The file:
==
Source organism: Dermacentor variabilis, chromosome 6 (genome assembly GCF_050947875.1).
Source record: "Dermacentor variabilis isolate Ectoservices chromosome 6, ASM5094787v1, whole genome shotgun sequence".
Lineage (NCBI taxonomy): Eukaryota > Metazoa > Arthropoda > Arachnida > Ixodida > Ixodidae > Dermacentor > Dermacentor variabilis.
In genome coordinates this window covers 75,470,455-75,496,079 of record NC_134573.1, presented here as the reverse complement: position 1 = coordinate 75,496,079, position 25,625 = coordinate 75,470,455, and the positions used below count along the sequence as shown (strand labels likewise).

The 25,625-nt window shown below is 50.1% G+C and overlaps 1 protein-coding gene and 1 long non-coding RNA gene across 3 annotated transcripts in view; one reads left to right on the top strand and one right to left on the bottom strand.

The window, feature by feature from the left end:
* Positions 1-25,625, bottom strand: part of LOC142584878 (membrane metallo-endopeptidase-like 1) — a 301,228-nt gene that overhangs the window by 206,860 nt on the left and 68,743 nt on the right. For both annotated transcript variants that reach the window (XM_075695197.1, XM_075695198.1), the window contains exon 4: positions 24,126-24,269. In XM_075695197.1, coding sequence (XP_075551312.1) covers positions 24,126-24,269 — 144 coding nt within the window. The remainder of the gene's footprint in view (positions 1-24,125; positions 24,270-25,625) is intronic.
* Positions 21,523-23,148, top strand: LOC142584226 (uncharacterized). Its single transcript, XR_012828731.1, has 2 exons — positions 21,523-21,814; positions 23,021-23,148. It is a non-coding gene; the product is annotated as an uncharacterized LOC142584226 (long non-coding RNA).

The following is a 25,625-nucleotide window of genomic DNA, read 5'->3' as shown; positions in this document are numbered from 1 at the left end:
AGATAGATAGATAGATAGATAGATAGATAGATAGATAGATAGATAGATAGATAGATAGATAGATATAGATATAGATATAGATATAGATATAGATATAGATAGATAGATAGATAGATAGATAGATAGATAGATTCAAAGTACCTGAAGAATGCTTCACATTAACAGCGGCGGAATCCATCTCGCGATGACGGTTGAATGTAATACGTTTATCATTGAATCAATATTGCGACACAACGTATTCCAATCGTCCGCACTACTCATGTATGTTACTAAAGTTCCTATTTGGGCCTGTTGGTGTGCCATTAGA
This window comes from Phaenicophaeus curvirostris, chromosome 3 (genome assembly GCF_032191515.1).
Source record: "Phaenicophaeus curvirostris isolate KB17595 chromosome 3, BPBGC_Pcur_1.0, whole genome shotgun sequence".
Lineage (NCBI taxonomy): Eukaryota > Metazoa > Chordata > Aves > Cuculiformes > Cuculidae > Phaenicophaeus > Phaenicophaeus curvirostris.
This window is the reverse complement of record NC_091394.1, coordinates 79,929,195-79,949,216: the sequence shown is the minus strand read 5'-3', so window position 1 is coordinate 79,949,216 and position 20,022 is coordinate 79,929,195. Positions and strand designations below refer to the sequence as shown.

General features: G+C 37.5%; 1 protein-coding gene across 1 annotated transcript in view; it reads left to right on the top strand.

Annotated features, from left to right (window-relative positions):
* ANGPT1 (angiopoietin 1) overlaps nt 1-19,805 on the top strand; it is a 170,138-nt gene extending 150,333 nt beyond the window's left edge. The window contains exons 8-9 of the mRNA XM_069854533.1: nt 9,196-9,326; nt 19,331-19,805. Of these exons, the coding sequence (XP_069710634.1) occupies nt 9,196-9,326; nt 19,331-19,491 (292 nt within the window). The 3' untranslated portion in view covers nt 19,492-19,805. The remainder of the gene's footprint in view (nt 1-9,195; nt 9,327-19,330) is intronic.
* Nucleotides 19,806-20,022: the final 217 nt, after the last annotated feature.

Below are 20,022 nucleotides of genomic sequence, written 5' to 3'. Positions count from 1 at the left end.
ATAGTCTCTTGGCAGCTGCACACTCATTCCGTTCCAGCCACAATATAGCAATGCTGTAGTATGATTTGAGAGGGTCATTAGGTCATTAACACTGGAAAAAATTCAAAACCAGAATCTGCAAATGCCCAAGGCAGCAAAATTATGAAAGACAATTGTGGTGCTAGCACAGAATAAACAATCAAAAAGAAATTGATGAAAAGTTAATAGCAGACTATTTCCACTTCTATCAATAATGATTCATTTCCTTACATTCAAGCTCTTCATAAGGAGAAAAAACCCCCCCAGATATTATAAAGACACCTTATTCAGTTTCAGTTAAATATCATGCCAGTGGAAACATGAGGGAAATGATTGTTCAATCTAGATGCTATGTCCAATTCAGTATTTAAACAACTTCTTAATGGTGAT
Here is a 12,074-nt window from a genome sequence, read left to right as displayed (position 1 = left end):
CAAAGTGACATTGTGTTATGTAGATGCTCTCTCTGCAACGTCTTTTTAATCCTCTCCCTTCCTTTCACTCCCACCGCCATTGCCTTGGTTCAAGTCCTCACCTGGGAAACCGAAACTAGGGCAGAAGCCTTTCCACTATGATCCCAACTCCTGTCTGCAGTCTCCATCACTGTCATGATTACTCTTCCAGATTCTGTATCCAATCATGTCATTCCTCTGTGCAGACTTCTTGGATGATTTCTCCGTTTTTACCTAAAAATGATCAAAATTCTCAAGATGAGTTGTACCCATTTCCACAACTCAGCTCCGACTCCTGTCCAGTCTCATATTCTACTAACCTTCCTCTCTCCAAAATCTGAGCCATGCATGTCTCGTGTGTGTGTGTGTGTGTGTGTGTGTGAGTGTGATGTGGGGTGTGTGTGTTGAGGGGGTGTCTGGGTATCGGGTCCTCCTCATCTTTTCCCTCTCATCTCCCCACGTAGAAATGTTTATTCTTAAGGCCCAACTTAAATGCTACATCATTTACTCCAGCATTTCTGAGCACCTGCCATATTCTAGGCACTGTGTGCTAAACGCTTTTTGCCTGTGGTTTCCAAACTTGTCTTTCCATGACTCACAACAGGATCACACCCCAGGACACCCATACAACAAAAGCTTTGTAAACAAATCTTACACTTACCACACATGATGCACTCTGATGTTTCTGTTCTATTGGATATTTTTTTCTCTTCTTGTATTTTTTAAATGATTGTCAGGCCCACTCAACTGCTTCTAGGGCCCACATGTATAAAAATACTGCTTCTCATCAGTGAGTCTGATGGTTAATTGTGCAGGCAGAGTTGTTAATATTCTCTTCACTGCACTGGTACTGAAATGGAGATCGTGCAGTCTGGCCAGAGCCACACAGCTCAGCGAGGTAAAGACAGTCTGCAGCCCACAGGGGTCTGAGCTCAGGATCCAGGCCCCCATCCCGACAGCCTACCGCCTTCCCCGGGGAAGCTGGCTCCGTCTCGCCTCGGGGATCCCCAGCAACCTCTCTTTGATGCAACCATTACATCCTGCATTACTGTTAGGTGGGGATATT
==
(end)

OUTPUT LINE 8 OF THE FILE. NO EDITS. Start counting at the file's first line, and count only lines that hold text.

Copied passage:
* Positions 21,523-23,148, top strand: LOC142584226 (uncharacterized). Its single transcript, XR_012828731.1, has 2 exons — positions 21,523-21,814; positions 23,021-23,148. It is a non-coding gene; the product is annotated as an uncharacterized LOC142584226 (long non-coding RNA).